31 Days of Horror 2014 – Zodiac (2007)

Some horror doesn’t need to be gory. It doesn’t need to be violent, nor does it have to be supernatural.

Sometimes the biggest scares of all are the ones that come from real life.

Such was the case with the Zodiac killer, who terrorized the Bay Area back in the late 60’s and early 70’s, never to be captured.

The story of the Zodiac became an American legend, and in 2007, it also became one of director David Fincher’s greatest films.

Zodiac2007PosterZodiac, Fincher’s nearly 3 hour epic (the director’s cut is what’s available on Blu-ray) is the story of the men looking to capture the Zodiac killer – writer Paul Avery (Robert Downey Jr), cartoonist Richard Graysmith (Jake Gyllenhaal) and cops Dave Toschi (Mark Ruffalo) and William Armstrong (Anthony Edwards). Their stories weave in and out over the span of first weeks, then months and even years, as the serial killer captures the imagination of a nation before fading away, unsolved.

The performances in Zodiac are all outstanding – each character has their own motives for capturing the killer, and none of them are stock roles. I remember seeing the movie with the Queen in the theater back in 2007 and was blown away from the get-go. The soundtrack utilizes music from the various eras perfectly (I’m pretty sure you’ll never listen to Donovan’s Hurdy Gurdy Man the same way after the film’s opening scene), but it’s the feeling of unease that permeates the film that makes me rate it so highly. Without much blood, Fincher manages to bring horror to the serene, beautiful places.

Now consider the simple fact that the man who perpetrated that moment was never caught. That he may still be out there. Likely not, as the various suspects have either passed on are extremely aged at this point in time. But hundreds of thousands of people lived their lives for a moment in time, fearful of man without a real name. Or a face.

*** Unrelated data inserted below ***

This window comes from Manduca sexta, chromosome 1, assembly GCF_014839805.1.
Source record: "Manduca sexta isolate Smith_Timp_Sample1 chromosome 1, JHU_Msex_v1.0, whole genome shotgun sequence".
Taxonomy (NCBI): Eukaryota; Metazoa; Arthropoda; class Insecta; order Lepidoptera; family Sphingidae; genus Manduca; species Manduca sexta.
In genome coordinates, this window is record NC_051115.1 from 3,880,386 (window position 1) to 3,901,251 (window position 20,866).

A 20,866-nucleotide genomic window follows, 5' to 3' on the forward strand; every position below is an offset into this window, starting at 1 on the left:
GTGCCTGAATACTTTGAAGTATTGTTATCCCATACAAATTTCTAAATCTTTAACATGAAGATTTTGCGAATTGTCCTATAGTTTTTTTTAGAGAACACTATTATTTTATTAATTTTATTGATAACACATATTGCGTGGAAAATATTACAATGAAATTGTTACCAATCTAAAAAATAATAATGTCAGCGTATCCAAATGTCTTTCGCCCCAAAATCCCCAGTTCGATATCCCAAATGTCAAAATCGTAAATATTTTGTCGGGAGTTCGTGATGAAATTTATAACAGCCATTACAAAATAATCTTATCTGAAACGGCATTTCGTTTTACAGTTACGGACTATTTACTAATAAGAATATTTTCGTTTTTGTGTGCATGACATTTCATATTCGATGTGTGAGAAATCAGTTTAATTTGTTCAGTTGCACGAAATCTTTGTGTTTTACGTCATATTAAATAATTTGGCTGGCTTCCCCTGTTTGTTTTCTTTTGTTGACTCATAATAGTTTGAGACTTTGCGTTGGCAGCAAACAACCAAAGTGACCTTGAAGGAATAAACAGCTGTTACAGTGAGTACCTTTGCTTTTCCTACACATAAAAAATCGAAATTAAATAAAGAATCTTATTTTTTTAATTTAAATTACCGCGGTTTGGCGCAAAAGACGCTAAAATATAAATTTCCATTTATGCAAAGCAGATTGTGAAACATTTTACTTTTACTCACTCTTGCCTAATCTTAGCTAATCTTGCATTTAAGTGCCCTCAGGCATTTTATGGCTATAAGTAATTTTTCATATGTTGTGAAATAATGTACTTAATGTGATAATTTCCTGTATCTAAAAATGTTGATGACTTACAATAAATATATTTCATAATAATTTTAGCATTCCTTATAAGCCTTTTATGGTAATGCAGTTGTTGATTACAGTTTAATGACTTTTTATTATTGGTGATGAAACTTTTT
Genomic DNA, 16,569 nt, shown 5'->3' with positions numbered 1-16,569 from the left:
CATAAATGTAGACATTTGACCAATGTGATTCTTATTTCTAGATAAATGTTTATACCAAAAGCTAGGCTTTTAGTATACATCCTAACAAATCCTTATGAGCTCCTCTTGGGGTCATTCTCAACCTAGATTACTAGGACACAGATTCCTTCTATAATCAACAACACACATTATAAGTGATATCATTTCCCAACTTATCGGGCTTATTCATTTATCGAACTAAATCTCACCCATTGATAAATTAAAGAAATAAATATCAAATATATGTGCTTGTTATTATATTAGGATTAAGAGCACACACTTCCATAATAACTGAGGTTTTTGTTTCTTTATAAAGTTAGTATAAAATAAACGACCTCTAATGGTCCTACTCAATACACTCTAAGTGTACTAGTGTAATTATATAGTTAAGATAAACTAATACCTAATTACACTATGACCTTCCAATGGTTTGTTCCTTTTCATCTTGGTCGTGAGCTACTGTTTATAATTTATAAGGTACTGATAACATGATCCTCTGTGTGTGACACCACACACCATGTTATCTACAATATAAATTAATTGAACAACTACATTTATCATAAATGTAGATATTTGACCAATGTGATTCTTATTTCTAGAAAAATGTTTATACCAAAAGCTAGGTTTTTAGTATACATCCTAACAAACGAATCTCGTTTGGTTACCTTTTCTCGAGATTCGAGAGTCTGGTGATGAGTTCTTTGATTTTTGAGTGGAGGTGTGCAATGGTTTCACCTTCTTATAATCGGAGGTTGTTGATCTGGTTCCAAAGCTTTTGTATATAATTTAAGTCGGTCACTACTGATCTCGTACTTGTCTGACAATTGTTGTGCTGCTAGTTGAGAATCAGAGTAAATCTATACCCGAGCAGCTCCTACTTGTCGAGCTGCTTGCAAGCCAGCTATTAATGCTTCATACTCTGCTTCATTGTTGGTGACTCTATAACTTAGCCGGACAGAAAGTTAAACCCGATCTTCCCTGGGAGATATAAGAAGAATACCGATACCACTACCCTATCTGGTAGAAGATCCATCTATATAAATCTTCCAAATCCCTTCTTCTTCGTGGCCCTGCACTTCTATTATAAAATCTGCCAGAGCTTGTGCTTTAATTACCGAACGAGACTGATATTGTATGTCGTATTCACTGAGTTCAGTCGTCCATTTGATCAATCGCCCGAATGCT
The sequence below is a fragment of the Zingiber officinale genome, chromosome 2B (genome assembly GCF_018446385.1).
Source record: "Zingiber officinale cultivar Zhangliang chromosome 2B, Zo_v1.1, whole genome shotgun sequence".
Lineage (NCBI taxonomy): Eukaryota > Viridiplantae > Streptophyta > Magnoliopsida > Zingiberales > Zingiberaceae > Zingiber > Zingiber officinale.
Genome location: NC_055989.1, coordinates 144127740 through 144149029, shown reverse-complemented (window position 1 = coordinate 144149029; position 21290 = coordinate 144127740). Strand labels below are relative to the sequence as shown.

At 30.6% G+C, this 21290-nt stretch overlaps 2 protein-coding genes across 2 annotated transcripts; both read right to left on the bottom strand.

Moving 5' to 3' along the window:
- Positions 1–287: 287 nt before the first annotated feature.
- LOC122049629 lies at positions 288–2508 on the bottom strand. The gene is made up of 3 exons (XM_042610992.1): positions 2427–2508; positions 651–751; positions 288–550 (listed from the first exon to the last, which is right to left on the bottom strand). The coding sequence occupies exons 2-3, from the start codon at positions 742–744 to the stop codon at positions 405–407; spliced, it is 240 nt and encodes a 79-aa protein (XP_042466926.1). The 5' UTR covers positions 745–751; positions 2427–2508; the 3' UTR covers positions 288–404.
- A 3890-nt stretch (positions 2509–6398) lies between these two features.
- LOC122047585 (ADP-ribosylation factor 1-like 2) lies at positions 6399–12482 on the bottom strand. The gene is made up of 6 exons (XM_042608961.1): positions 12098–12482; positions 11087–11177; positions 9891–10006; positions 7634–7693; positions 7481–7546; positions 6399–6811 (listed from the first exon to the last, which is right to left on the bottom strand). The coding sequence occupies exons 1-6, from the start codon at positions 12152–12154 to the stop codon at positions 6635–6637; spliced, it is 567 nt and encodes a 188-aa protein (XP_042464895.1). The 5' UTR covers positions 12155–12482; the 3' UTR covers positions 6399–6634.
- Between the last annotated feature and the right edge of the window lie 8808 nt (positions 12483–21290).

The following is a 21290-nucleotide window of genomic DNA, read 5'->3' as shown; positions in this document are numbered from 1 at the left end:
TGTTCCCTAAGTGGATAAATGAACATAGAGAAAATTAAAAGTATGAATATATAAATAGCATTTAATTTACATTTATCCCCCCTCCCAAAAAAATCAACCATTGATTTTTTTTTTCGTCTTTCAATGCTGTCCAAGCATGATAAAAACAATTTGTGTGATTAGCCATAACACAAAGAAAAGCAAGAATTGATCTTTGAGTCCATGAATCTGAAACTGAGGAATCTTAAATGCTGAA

That is horror.


3 Replies to “31 Days of Horror 2014 – Zodiac (2007)”

  1. Huh. I came away feeling this was probably David Fincher’s worst, very slowly paced and with only one real suspenseful build that kind of just fizzled out. (I would say much the same about “Girl With The Dragon Tattoo,” except I’d read the book series prior, and I’m inclined to believe that made me impatient as I watched.) Good post.

    1. Thanks Adam. It’s definitely a slow burn movie and I can absolutely see why some folks wouldn’t dig it. For me, the Fincher film I think is well below his standards is Panic Room. That was a huge dud in my book.

      1. I don’t like or love “Panic Room.” It was very … meh. But I always like seeing Jodie Foster, so that’s probably why I’m not as down on it as you.

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